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Slogans
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some pointed term, phrase, or expression, fittingly worded, which suggests action, loyalty, or which causes people to decide on and to fight for the realization of some principle or decisive issue; they create definite impressions and elicit emotional reactions. If effective, they promote the acceptance of an organization, identify enemies, and express ideologies.
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Symbols
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agitators often create expressive and esoteric _______; sometimes they have a complicated mythology, and sometimes they become accepted simply because they are either appropriately powerful, ambiguous, or well-designed.
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Peace Sign
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this symbol was created by a British designer, Gerald Holtom, in 1958 as \”a visual plea for nuclear disarmament;\” it has a certain richness of ambiguity and has been a popular representation of contemporary dissent for more than 50 years.
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Agitation Terminology
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a group often deliberately chooses a word with negative connotations and promotes its use as a positive attribute; vocabulary becomes a verbal symbol of support, and only members will recognize the new meaning.
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Consciousness-Raising (C-R) Groups
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vehicles for discovering shared problems and for seeking ways to improve self-images; effective means of recruiting new members to a movement or organization.
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Polarization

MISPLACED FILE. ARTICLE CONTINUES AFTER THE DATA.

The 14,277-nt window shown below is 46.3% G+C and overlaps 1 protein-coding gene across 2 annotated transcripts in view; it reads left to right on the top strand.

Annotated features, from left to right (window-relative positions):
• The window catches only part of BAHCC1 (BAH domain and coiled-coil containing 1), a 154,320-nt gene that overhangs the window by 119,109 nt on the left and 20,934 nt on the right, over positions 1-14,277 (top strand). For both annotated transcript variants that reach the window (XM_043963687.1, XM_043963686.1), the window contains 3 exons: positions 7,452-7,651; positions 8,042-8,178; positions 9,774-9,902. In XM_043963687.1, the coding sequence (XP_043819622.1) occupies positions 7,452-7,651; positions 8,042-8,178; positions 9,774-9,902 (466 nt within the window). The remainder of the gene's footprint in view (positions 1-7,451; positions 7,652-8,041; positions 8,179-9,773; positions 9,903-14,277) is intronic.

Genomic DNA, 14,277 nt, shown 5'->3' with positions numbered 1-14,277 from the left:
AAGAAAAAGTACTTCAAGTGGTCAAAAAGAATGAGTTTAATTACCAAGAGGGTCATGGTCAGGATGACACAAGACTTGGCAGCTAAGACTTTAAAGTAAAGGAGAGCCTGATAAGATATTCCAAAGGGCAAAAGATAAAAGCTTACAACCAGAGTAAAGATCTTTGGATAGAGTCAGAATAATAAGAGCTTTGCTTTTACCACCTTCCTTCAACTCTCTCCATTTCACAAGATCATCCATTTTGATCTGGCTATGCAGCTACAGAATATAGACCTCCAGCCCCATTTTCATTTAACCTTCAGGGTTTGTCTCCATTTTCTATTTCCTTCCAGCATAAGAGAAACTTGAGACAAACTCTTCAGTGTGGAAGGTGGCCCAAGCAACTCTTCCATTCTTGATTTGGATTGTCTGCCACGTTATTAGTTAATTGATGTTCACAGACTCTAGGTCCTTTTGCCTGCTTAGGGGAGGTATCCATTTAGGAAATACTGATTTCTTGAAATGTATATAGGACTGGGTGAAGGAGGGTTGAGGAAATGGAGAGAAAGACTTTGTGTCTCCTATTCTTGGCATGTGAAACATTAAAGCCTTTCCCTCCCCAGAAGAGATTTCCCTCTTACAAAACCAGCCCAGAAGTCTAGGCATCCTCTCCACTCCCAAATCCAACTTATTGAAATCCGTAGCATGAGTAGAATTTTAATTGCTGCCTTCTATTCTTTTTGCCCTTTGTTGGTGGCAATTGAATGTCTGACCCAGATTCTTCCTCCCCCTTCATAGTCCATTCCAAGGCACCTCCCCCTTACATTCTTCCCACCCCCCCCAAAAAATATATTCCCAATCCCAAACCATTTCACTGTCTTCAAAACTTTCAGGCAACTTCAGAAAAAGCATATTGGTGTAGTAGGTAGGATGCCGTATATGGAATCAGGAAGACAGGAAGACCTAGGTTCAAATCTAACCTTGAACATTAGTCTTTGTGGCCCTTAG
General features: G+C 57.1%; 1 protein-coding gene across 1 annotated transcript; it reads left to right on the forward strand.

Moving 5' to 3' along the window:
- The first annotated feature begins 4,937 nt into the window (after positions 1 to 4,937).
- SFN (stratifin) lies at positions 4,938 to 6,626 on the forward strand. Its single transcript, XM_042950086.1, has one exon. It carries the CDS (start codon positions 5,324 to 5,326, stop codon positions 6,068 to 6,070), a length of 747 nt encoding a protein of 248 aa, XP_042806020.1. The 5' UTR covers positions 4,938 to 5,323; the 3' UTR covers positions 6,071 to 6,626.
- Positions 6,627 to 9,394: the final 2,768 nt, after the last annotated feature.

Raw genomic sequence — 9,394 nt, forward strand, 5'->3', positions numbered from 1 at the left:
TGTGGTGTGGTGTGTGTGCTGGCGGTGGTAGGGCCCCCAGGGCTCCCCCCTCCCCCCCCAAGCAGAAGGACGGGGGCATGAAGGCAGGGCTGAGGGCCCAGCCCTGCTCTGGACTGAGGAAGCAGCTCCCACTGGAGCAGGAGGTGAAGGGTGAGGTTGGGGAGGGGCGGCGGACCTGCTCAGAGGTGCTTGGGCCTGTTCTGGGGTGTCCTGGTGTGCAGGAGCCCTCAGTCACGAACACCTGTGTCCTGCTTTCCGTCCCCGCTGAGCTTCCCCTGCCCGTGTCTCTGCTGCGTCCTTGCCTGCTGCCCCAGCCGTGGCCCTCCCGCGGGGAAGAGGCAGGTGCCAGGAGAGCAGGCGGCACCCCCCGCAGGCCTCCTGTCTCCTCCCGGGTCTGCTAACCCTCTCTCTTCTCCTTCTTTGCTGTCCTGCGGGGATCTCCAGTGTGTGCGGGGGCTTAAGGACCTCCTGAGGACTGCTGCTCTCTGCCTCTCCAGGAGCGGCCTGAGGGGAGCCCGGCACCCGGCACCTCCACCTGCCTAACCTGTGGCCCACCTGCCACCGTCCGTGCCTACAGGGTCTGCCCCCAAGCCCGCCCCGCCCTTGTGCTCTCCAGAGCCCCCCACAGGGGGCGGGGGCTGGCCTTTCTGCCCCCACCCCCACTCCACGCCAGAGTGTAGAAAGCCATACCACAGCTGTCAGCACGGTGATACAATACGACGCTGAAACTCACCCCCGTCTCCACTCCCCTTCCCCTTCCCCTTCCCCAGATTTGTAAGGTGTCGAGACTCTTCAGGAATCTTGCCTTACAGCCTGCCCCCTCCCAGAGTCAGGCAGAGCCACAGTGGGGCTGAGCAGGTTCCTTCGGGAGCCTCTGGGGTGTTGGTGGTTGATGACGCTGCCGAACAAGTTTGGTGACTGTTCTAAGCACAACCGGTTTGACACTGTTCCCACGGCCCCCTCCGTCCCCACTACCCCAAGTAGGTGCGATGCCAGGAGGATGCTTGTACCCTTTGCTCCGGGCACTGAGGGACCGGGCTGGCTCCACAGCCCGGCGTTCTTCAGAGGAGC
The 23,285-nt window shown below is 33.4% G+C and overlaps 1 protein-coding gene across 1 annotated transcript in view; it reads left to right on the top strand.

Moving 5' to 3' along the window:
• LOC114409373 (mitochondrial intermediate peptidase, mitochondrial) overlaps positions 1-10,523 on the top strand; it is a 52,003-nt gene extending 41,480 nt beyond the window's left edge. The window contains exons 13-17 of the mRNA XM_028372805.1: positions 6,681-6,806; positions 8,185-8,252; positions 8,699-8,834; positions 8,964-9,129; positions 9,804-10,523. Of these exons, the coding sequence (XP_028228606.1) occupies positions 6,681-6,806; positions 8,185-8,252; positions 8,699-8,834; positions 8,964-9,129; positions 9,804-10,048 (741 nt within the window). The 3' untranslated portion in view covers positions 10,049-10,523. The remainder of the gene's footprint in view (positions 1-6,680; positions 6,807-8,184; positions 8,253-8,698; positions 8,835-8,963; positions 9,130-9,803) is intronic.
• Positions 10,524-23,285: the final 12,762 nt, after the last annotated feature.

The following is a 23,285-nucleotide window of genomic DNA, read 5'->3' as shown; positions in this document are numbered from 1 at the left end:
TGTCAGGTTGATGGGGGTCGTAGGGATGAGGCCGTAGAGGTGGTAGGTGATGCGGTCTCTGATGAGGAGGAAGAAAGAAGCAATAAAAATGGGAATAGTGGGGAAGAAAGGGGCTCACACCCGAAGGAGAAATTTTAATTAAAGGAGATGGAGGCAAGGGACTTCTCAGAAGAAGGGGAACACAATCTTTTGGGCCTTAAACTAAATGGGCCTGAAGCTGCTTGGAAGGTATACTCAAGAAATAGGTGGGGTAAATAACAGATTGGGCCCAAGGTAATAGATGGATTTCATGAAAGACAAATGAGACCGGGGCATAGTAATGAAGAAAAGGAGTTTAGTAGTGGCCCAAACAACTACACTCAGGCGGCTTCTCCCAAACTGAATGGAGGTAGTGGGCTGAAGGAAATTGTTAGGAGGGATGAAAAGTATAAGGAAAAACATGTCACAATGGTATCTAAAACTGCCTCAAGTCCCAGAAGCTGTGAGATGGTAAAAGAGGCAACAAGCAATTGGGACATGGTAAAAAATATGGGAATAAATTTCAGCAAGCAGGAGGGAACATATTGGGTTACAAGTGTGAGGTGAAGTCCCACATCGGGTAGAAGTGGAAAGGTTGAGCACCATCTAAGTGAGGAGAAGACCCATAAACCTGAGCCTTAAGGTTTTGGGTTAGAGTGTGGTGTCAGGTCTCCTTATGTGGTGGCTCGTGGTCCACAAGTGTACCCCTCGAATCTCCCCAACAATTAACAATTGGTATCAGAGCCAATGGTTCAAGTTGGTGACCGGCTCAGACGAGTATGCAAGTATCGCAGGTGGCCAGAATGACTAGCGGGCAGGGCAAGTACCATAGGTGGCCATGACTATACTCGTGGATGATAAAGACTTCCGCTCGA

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assumes that any individual who has not committed to the agitation supports the establishment; this stage is defined by painting issues as black and white (for and against). It encompasses tactics designed to force an individual to make a conscious choice between agitation and control.
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Invention of Derogatory Jargon
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this specialized vocabulary attacks the establishment while at the same time building internal cohesiveness; words are chosen for the powerful images or sentiments they evoke.
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Nonviolent Resistance
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this strategy employs two principal tactics: (1) use of physical presence of the agitators to produce \”creative tension,\” and (2) the physical and/or economic absence of the agitators to create tension leading to negotiation and adjustment. These agitators violate laws or customs they consider to be unjust and destructive of human dignity.
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Creative Disorder
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a strategy that involves tactics like sit-ins, school boycotts, economic boycotts, rent strikes, fasts, blocking entrances to buildings, chaining oneself to a tree, lying down in front of bulldozers, forming pickett lines, etc.
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Civil Disobedience
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occurs when an agitator deliberately breaks a law considered to be unjust and destructive.